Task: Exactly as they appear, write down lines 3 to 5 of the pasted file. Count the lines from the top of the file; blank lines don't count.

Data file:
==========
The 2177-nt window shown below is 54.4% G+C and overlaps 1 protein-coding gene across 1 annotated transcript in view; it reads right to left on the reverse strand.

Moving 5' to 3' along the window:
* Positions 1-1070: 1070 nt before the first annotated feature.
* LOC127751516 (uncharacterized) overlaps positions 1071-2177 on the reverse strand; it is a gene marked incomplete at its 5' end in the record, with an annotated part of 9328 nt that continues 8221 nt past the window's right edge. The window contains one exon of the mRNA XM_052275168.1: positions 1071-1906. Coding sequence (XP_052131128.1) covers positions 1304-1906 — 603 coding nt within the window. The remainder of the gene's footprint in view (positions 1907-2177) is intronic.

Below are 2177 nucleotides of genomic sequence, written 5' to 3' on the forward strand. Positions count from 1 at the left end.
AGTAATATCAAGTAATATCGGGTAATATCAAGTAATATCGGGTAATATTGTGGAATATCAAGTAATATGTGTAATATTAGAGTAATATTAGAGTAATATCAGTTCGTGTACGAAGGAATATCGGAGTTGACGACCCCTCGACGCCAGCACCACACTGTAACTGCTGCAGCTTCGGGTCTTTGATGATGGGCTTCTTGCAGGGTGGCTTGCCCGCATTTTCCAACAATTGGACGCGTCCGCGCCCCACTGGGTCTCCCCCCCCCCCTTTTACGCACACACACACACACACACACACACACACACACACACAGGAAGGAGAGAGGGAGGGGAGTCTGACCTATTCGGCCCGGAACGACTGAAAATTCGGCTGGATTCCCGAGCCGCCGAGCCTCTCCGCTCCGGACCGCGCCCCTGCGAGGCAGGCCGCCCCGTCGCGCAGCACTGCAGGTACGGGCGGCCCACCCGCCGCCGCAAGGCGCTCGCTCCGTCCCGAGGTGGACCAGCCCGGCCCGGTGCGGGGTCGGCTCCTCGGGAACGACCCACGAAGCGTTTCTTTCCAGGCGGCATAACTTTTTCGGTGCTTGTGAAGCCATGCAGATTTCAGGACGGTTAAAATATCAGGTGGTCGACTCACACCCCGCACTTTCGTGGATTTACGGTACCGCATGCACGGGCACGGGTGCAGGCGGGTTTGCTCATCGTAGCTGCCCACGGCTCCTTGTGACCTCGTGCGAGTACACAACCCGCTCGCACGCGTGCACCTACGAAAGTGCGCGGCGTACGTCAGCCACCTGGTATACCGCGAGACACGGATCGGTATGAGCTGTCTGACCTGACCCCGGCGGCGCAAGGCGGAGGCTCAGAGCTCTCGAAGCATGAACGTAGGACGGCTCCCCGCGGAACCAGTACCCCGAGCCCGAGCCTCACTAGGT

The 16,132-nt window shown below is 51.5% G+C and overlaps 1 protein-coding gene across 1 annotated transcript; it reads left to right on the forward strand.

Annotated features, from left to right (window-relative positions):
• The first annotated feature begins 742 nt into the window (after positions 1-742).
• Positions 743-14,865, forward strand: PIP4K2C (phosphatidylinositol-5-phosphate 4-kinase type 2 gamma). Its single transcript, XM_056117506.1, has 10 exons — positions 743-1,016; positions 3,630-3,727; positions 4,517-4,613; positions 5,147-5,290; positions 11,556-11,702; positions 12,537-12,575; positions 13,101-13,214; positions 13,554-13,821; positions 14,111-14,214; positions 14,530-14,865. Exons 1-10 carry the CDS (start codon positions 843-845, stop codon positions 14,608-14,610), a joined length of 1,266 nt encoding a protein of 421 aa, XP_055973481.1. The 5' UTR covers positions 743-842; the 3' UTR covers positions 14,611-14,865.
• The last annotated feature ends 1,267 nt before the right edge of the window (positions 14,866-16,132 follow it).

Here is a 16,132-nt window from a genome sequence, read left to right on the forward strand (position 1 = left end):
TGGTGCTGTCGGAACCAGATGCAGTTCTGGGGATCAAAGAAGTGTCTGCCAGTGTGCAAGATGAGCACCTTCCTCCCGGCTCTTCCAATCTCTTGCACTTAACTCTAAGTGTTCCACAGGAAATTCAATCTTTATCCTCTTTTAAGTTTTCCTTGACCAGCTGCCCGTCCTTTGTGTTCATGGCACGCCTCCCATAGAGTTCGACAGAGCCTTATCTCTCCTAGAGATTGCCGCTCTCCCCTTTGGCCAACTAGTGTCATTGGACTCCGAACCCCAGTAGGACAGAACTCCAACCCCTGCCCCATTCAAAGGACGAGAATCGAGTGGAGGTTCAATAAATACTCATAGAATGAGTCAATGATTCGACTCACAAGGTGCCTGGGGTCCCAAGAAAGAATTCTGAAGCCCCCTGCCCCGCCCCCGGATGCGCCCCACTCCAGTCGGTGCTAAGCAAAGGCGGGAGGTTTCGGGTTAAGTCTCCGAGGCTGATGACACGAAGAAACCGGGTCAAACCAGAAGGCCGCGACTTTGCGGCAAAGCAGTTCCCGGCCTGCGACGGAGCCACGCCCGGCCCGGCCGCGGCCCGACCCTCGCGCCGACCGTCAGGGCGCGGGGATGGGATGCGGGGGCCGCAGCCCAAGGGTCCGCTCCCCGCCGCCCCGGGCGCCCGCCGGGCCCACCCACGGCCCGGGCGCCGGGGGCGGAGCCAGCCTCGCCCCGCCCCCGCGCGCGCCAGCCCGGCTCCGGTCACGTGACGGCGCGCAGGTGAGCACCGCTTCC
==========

* Positions 1-1070: 1070 nt before the first annotated feature.
* LOC127751516 (uncharacterized) overlaps positions 1071-2177 on the reverse strand; it is a gene marked incomplete at its 5' end in the record, with an annotated part of 9328 nt that continues 8221 nt past the window's right edge. The window contains one exon of the mRNA XM_052275168.1: positions 1071-1906. Coding sequence (XP_052131128.1) covers positions 1304-1906 — 603 coding nt within the window. The remainder of the gene's footprint in view (positions 1907-2177) is intronic.

Below are 2177 nucleotides of genomic sequence, written 5' to 3' on the forward strand. Positions count from 1 at the left end.